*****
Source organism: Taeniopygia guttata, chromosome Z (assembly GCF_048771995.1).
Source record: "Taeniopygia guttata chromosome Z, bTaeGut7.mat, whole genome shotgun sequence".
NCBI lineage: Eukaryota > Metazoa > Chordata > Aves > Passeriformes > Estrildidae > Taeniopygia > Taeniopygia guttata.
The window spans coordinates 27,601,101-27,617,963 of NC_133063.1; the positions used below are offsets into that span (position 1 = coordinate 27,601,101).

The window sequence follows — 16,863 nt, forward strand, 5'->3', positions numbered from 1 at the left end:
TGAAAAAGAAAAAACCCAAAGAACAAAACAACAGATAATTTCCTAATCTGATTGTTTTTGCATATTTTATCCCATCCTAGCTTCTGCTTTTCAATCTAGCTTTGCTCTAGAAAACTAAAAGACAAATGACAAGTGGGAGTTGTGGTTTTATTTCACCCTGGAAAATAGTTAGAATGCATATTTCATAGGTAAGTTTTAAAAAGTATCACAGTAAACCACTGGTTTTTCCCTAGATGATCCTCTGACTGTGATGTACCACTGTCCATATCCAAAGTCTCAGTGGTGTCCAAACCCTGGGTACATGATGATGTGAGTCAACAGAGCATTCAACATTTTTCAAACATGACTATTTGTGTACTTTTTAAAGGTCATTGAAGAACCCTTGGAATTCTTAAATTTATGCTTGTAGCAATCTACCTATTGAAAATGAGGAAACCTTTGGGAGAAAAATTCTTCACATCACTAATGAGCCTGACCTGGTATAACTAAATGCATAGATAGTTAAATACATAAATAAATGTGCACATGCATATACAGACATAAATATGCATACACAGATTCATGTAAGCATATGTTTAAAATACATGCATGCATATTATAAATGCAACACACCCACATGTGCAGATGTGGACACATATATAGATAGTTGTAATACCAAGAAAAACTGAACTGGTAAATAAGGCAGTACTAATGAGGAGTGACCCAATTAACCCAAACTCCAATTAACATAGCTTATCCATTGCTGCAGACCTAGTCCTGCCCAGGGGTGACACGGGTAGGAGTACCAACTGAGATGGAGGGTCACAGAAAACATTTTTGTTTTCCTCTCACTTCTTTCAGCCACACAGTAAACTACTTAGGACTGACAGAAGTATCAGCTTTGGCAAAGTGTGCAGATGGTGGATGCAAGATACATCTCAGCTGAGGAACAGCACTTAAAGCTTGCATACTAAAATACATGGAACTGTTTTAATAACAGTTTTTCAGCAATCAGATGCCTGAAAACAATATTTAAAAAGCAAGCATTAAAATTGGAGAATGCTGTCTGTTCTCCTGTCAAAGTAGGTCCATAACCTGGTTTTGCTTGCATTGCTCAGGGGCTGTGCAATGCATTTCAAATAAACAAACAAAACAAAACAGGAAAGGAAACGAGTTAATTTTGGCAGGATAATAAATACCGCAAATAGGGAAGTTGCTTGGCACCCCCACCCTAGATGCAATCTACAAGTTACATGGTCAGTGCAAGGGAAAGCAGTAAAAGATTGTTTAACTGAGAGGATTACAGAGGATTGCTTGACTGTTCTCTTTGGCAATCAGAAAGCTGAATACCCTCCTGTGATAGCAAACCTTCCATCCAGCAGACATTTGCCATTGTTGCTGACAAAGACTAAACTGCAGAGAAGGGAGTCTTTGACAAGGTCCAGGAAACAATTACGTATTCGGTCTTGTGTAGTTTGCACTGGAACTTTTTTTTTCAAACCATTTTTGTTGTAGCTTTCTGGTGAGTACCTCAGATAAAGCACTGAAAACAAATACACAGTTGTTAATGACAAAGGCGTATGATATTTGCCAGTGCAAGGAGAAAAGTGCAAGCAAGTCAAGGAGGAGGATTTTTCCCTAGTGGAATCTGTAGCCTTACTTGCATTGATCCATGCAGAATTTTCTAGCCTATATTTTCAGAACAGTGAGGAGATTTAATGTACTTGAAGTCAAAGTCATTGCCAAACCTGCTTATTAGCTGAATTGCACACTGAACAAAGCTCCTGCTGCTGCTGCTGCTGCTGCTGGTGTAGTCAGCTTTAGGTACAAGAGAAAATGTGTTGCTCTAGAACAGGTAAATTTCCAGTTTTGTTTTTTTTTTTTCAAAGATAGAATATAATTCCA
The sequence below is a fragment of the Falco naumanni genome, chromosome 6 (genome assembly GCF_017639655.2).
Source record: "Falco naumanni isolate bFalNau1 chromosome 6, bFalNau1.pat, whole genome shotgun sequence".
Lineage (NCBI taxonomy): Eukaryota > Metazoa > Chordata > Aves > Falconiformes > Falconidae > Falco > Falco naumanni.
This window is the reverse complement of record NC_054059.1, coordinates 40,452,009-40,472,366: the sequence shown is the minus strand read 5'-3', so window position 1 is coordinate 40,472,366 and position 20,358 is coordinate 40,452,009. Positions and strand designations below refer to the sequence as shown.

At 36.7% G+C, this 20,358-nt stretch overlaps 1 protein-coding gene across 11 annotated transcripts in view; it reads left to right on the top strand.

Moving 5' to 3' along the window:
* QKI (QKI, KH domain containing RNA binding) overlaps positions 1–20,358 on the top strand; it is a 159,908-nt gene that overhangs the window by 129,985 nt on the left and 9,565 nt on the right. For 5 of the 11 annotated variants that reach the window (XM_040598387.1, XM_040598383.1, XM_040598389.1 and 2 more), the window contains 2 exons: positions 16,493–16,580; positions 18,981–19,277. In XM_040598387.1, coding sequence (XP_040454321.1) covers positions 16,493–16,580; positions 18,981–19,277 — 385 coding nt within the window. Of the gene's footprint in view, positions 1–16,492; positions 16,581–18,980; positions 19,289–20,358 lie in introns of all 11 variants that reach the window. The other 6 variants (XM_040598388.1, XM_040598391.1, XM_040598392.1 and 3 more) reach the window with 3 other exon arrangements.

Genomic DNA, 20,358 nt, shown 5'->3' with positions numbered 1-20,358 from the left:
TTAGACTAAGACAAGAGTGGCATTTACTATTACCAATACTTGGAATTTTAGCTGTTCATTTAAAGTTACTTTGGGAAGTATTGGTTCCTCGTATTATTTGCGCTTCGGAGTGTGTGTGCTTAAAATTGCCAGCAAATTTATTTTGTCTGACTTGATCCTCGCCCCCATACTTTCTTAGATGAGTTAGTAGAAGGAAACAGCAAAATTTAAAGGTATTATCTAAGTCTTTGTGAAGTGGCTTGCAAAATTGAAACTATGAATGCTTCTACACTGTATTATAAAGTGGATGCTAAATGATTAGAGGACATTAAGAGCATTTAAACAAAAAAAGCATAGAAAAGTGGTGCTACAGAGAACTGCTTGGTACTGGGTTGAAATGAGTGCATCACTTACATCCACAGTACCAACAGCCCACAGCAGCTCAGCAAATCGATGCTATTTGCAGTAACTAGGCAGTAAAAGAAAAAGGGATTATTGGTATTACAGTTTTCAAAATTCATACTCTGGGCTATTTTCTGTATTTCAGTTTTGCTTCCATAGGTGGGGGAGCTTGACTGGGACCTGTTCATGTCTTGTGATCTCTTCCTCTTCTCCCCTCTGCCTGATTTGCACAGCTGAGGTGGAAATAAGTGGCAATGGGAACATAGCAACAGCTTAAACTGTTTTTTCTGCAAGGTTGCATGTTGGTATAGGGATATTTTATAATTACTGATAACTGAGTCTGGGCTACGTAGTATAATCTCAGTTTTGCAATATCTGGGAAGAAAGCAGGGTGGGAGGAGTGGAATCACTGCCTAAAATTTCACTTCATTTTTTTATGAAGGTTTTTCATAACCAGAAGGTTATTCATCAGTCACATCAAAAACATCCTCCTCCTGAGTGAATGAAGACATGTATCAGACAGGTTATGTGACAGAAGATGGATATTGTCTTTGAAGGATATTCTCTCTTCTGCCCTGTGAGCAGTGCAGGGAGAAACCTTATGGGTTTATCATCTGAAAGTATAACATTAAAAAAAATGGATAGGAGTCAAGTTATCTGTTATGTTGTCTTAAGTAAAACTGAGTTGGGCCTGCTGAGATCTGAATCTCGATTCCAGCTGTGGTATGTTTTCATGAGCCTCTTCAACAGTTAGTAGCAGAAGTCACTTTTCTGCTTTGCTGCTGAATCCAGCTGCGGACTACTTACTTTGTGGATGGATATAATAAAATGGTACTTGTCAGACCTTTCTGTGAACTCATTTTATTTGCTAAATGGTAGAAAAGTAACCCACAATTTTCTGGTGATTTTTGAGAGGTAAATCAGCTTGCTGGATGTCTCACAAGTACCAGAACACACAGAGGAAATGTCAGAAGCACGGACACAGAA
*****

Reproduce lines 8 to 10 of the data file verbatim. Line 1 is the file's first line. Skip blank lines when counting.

Source record: "Falco naumanni isolate bFalNau1 chromosome 6, bFalNau1.pat, whole genome shotgun sequence".
Lineage (NCBI taxonomy): Eukaryota > Metazoa > Chordata > Aves > Falconiformes > Falconidae > Falco > Falco naumanni.
This window is the reverse complement of record NC_054059.1, coordinates 40,452,009-40,472,366: the sequence shown is the minus strand read 5'-3', so window position 1 is coordinate 40,472,366 and position 20,358 is coordinate 40,452,009. Positions and strand designations below refer to the sequence as shown.